Going into the midterm congressional elections, Republicans held all the power in Washington. But after the drubbing they got on November 7, only the White House remained firmly in their grasp.
The Republicans’ 30-seat majority in the House of Representatives was turned around, into a Democratic majority of nearly 30 seats. Even more remarkable was the Democrats’ near-total sweep of competitive Senate races, giving them a majority if razor-thin leads in Virginia and Montana held up through the final count and likely recounts. The Democrats also won enough governorships to take a majority of state mansions as well.
For millions of people who have opposed George Bush and his right-wing agenda for six long years, this election is a long-awaited cause for celebration. It represents a rejection of one-party Republican rule and the GOP program on a range of issues–corporate greed, political corruption, Religious Right fanaticism, and, looming above them all, the disastrous U.S. occupation of Iraq.
This is why the 2006 vote took on much greater importance than most midterm elections. A Gallup poll in the lead-up to the vote found that half of respondents were paying “quite a lot” of attention to the elections, the highest since 1994 when the Republicans took control of Congress in the so-called “Republican Revolution.” Nearly two-thirds of people surveyed in Election Day exit polls said they voted on the basis of national issues, not local ones.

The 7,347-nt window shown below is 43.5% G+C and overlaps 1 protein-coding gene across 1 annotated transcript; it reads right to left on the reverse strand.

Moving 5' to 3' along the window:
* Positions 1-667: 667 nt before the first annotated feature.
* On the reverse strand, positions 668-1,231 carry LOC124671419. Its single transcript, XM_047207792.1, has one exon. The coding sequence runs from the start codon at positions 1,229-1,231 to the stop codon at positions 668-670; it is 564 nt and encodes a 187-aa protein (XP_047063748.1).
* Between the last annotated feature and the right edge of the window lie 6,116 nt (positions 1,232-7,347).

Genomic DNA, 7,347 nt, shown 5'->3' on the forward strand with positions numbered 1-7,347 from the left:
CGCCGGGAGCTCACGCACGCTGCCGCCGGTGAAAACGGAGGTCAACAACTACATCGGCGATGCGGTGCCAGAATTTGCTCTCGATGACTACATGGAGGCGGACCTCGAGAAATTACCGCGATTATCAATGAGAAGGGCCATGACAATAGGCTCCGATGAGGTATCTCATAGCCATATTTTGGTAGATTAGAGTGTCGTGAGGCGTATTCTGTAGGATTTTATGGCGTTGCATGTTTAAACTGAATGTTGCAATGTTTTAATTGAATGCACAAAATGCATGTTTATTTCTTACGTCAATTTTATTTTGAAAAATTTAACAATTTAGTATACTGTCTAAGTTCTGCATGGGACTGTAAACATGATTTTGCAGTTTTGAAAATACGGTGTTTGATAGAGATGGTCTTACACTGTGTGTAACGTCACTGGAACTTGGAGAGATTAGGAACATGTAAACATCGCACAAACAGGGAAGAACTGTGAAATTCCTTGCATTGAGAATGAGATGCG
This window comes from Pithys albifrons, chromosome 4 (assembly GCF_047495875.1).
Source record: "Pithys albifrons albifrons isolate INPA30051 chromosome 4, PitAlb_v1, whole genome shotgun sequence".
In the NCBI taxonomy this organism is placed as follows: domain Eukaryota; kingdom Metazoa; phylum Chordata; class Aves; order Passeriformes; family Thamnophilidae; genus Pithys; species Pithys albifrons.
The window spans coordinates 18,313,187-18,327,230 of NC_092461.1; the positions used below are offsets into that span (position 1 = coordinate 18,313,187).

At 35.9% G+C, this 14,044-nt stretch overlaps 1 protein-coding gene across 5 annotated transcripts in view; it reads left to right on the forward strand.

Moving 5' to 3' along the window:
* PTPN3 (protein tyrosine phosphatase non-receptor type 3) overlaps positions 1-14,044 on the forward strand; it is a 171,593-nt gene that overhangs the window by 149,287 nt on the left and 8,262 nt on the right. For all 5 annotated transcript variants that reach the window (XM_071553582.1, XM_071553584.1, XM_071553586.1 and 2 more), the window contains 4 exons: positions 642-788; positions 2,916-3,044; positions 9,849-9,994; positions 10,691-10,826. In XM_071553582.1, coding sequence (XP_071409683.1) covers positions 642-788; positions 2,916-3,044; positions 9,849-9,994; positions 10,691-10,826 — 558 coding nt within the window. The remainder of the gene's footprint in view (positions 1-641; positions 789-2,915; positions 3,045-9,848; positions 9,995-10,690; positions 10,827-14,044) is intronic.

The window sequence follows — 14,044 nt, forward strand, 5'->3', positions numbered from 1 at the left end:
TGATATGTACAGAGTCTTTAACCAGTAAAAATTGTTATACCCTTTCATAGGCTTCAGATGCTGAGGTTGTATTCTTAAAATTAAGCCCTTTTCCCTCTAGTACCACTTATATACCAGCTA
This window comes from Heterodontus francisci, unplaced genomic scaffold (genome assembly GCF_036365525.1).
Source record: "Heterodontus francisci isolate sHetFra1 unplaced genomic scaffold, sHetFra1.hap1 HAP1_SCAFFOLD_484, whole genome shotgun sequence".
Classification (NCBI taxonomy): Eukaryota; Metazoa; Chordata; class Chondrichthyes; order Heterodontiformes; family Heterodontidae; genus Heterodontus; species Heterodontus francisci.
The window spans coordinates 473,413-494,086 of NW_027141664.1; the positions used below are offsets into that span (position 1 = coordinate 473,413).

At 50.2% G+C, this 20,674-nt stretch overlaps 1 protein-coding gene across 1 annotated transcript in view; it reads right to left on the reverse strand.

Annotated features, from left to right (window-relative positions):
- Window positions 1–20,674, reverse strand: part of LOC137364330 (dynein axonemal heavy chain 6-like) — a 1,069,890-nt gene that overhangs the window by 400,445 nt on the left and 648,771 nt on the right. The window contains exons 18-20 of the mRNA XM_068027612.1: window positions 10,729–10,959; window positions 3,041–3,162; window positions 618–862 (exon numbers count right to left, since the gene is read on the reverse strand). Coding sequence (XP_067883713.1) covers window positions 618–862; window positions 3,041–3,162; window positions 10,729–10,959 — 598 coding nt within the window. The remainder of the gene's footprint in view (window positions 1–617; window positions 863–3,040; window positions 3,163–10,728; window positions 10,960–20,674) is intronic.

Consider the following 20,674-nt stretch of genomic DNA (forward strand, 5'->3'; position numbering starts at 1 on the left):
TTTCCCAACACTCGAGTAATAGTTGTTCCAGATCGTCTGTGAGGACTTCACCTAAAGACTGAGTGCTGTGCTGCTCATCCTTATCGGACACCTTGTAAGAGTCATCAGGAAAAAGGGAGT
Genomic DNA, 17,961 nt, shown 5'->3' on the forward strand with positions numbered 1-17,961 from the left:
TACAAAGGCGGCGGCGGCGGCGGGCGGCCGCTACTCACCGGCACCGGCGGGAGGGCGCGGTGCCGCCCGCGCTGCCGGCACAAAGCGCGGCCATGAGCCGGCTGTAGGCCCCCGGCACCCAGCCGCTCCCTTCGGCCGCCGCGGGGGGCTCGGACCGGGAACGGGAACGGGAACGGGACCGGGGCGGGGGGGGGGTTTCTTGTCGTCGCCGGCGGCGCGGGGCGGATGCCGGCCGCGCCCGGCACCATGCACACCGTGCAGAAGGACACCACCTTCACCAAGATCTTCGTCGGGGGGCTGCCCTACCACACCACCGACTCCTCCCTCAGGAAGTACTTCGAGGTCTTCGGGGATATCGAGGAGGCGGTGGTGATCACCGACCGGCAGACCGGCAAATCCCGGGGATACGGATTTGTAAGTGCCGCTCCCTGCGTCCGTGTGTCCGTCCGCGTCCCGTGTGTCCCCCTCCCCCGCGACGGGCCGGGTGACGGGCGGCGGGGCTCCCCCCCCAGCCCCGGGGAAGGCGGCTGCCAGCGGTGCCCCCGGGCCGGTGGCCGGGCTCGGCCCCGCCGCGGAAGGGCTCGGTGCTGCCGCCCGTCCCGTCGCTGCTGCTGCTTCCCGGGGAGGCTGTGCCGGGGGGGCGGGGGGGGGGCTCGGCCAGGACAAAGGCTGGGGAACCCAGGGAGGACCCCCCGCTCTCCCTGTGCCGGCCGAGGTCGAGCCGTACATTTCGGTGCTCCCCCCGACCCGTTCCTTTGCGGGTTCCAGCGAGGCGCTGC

On those issues, the tide has turned dramatically against the Republicans. A USA Today poll survey found that six in 10 Americans were dissatisfied with “the way things are going in the country.”
Exit polls showed almost the same proportion opposing the Iraq war, with the overwhelming majority of them voting Democrat. A succession of scandals culminating in the Mark Foley congressional page scandal took another leg out from under the Republicans–exposing the hypocrisy of party leaders who covered up for one of their own.
The right did have some successes pushing through ballot measures on hot-button issues such as banning same-sex marriage, making English the official language of Arizona and supporting the death penalty in Wisconsin–even in states where the Republicans suffered significant losses. As in 2004, these referendums passed not because masses of people embrace the Religious Right, but because Democrats ducked every opportunity to make the case against them–leaving the debate over them one-sided in favor of the right.
By contrast, the best news of the night on ballot measures–the sound victory for a South Dakota referendum to overturn a state law banning virtually all abortions–was the result of a grassroots effort by pro-choice supporters to win opinion to their side.